Queens Park Rangers: Why Manager Mark Hughes Will Spark Rangers Revolution

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Queens Park Rangers: Why Manager Mark Hughes Will Spark Rangers Revolution
Christopher Lee/Getty Images
Hughes at his first press conference as QPR Manager.

Neil Warnock has, unfortunately, always looked misplaced in the preening world of the Barclays Premier League. His relatively unkempt appearance and strong Sheffield accent seem completely removed from the style and cosmopolitan class of a Roberto Mancini or an Andre Villas-Boas.

More damaging to any hopes of success, however, has been his lack of gravitas amongst the other 19 clubs and managers of England’s top flight. It is this that has all but ensured uphill struggles whenever leading a team in the Premier League, be it Sheffield United or Queens Park Rangers. To put it plainly, Warnock’s achievements clearly merit a shot at the big-time, but once there, he just doesn’t quite fit the bill.

On the other hand, his successor, Mark Hughes, is a top-flight manager with a reputation forged through a career spent entirely at the highest level. His connections and established standing among the Premier League elite will enable him to push Queens Park Rangers firmly in the right direction.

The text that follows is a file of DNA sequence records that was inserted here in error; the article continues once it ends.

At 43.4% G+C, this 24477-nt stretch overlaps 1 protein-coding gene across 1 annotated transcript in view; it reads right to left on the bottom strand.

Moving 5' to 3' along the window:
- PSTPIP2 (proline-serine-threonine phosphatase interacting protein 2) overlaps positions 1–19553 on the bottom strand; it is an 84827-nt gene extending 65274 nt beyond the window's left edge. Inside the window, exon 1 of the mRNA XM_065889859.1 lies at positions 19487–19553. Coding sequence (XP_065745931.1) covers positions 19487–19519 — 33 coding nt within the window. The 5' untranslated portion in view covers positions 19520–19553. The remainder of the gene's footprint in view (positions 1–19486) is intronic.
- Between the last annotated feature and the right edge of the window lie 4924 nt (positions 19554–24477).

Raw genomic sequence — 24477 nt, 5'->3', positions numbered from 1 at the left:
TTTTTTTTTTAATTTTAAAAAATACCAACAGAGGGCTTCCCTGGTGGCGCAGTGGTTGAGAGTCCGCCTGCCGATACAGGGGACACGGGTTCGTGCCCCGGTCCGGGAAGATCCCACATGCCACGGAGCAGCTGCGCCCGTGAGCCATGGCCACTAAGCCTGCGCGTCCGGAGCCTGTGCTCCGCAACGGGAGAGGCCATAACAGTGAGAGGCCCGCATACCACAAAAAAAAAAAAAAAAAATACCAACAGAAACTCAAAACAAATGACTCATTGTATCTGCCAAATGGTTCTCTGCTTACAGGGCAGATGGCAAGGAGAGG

Stints in charge of Wales and Blackburn Rovers illustrate his pedigree for managerial success, having led Wales to a group-stage victory over Italy and the very brink of qualification for Euro 2004. His four-year tenure at Ewood Park—a reign that included three consecutive cup semi-finals, a Top-6 finish in the league and a place in Europe—helps to most clearly illuminate  Hughes’ claim to be a top-class manager.

Detractors claim Hughes’ ambition to be delusions of grandeur, pointing to his markedly less successful periods in charge of Manchester City and Fulham. However, having led City into Europe and to their first semifinal in 28 years, Hughes may have had a right to feel hard done by with his dismissal.

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Furthermore, one may argue that he laid the foundations for success that Roberto Mancini needed only to build upon. Seven members of the starting lineup in Manchester City’s 2011 FA Cup Final were Hughes-era players, including five of which he personally signed.

His time at Fulham was certainly no abject failure, either, achieving a respectable eighth-place finish in the league and Europa League qualification through the Fair Play league.

So, Mark Hughes is a proven Premier League manager, much in the same way that Neil Warnock is a proven Championship manager. He brings to Loftus Road a wealth of experience at the highest level, a strong backroom staff and a vast network of connections, which will allow signings and influence impossible under the previous regime.

His track record is solid, and at Blackburn Rovers, Hughes followed up survival in his first season with a sixth-place finish in his second. The Barclays Premier League is a different beast now, and such a turnaround would be unlikely in what is arguably a much-improved league.

Top 6 is wholly unachievable in the short term; an ambitious manager may aim for a top-half finish next season, and don’t bet against the Welshman to push on from there.

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